Contraception Mandate and Formal Cooperation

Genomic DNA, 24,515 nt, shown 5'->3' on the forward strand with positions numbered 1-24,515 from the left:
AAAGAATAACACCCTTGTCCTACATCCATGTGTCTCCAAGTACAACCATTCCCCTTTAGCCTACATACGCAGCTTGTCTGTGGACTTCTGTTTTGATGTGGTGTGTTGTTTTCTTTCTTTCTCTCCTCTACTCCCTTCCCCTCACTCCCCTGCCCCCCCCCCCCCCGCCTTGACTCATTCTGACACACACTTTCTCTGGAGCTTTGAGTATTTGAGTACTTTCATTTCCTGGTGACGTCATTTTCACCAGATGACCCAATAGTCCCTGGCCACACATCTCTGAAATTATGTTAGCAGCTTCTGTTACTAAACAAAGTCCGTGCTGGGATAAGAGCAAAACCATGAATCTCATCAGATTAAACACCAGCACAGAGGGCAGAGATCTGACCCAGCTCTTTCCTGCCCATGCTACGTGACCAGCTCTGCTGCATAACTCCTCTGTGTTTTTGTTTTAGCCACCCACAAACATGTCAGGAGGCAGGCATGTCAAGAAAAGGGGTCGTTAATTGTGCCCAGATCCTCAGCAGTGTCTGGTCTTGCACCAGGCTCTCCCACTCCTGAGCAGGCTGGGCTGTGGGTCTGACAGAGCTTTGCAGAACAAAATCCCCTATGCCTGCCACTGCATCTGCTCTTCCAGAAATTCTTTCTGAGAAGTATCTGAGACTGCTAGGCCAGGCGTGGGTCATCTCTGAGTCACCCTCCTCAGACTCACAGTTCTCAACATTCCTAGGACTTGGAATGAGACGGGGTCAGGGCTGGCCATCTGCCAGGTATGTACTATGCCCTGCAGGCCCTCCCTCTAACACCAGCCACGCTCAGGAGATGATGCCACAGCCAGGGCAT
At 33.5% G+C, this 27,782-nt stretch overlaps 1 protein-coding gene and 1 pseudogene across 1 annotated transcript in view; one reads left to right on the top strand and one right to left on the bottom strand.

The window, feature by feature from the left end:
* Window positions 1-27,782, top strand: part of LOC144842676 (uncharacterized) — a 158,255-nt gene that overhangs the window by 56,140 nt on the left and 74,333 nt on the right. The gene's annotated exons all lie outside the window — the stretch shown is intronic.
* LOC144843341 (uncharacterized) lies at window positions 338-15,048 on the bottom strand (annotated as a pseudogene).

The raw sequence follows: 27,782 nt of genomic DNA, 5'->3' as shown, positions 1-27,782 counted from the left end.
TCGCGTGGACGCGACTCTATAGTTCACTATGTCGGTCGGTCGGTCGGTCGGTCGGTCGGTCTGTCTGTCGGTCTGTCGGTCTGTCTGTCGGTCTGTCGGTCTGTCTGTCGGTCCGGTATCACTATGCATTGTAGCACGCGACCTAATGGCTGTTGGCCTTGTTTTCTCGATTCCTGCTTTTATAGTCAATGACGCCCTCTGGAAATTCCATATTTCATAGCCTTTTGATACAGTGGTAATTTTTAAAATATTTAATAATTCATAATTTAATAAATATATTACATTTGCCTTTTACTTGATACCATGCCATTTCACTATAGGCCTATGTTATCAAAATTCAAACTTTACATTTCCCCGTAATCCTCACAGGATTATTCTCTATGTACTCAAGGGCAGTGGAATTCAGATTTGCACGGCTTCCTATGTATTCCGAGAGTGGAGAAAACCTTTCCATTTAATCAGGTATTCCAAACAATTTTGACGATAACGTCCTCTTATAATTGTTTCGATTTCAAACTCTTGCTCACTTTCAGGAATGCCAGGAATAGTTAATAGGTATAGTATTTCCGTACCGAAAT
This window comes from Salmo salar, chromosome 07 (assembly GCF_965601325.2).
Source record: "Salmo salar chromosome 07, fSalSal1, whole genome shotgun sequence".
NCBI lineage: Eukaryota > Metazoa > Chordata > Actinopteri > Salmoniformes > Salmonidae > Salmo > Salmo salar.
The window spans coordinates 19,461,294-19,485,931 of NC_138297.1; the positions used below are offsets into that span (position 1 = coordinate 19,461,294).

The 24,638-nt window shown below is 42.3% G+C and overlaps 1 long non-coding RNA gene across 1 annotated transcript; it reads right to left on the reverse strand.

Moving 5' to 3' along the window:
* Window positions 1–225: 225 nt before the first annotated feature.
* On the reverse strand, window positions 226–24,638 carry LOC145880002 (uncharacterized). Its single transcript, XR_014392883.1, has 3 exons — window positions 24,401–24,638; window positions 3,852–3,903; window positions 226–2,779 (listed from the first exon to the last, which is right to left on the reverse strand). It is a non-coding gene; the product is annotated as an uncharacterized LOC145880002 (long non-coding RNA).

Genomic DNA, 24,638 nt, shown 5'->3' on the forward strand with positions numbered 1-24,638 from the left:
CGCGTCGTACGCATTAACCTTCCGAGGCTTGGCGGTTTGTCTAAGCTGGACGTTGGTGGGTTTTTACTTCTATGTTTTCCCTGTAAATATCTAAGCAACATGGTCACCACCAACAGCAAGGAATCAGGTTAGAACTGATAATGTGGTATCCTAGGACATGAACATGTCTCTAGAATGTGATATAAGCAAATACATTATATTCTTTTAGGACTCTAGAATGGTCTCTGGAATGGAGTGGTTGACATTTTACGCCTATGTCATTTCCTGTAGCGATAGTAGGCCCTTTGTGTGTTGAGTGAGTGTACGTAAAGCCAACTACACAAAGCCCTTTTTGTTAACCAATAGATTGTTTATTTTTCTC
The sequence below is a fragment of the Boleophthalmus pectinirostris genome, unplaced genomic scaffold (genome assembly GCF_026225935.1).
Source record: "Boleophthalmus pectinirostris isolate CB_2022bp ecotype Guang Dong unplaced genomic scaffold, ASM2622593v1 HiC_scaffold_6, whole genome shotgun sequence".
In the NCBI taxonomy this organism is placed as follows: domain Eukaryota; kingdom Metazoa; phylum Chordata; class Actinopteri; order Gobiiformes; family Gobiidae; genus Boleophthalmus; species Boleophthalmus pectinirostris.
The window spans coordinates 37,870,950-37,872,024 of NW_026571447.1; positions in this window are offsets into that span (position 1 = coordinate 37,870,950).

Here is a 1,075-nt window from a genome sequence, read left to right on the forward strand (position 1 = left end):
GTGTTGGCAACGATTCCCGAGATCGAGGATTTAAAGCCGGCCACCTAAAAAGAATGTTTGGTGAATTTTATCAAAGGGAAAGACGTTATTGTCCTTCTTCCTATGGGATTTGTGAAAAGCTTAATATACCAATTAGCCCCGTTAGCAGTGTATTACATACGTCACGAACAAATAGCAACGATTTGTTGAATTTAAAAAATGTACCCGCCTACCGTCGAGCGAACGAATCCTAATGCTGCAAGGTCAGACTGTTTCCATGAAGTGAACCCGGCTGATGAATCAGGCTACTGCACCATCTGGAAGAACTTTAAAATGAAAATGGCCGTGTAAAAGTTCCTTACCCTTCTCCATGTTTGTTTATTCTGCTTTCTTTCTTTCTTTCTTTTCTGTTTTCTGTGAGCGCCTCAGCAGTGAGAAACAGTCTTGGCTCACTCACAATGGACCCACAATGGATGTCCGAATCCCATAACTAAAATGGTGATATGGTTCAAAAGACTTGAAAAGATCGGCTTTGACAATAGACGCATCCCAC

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ABSTRACTZENIT - Contraception Mandate and Formal Cooperation Indexed Archive | Advanced Search | The World Seen From Rome Zenit? All about Zenit Testimonies Services Conditions of use How is Zenit financed Prizes and Recognitions Faqs Identity and Organization Technical Problems Receive zenit Subscribe by Email Unsubscribe Gift-Subscriptions Zenit in RSS Zenit on your Web Conditions of use Problems receiving Zenit Support zenit Send a donation How is Zenit financed Legal Status Participate Help Zenit Spread Zenit Give the gift of Zenit Recommend Zenit Contact us FAQ Identity and Organization Technical Problems Advertising Contact us English > See information Why I support ZENIT... SEND DONATION ZE12031601 - 2012-03-16 Permalink: http://www.zenit.org/article-34467?l=english Contraception Mandate and Formal Cooperation Christendom College Theology Professor Explains Moral Implications for Catholics By Ann Schneible WASHINGTON, D.C., MARCH 16, 2012 ( Zenit.org ).- Catholic schools, hospitals, and charities throughout the United States are facing the possibility of being forced, by law, to violate Church teaching under the Obama administration's Health and Human Services Mandate. Under the HHS Mandate, most Catholic institutions will be required to pay for abortifacients, contraceptives and sterilization in their employees’ health insurance plans. William H. Marshner is professor of theology at Christendom College in Front Royal, Virginia. He recently spoke with ZENIT about the moral implications that the mandate could impose upon American Catholics. ZENIT: To start off with, why is contraception morally prohibited by the Catholic Church, and why is it immoral for us to pay for others who wish to use it? Marshner: We can't justly be forced to pay for it because that means that we're cooperating with it. So the question is, why is the act immoral? I mean, if it weren't immoral, we'd be okay to cooperate with it formally or otherwise.  Why is it an immoral act? Because it is a willful violation of a key part of a woman's health, and a man's health. Fertility is part of health. Pregnancy's a healthy development. You cannot call contraceptive practice a medical service; it's not aimed at a medical problem. There's a fundamental dishonesty about performing acts per se act for the procreation of children, and then covertly doing something to undermine those acts so that they can't have that effect. It's as though I said, let's go off and play golf. I bet I can beat you. And unbeknownst to you, I have gone around and filled up the little holes so your ball can't go in. This is a dishonest golf-game.  It's also similar to saying, well, I'm going to play poker but I'm not going to lose any money.  How am I going to ensure that? Ace up the sleeve. A contraceptive is like an ace up the sleeve.  I'm going to play, but pregnancy's not going to happen.  Why?  I've got an ace up my sleeve. It's an internal chemical thing, or it's an IUD, or whatever it is.  But contraception is a falsification of an act which ought to be a marital act. ZENIT: Regarding the HHS mandate, a great deal has been said about religious freedom. Is the immorality of contraception being adequately addressed in these discussions? Marshner: No, quite frankly, because I have yet to hear a clear public discussion of the issue of formal cooperation. Granted, a Catholic organization that insures itself, buys an insurance policy that provides coverage for contraceptive "services" is not itself engaging in a contraceptive act. The question is whether the institutions' cooperation with those who would use that coverage to perform such acts is formal cooperation. Formal cooperation is distinguished from merely material cooperation, and the basic nub of the distinction is this: material cooperation does not involve your sharing, in any way, the intention of the person who does wrong, whereas formal cooperation arises when you do share in that intention. I would say that if an insurer provides coverage to pay for a drug, device, or procedure intended to be used to render infertile the sexual acts that the user intends to perform, then the insurers' cooperation with that immoral act is formal. It you pay for a person to have x, you intend the person to use x. And if x is described as a contraceptive, you intend it to be used as such; if you pay for it as such, you intend it to be used as such. Moreover, the government has removed any ability for insurers to say that they don't have this intention, because the US Federal government is now mandating… insurers to provide coverage for everyone under the description "contraceptive services." At the moment, only houses of worship are exempt – that would be parishes. But any Catholic hospital, school, or charity would come under this mandate. Now, many Catholic hospitals, schools and charities are self-insured. In other words, they don't go out to an outside insurance p.......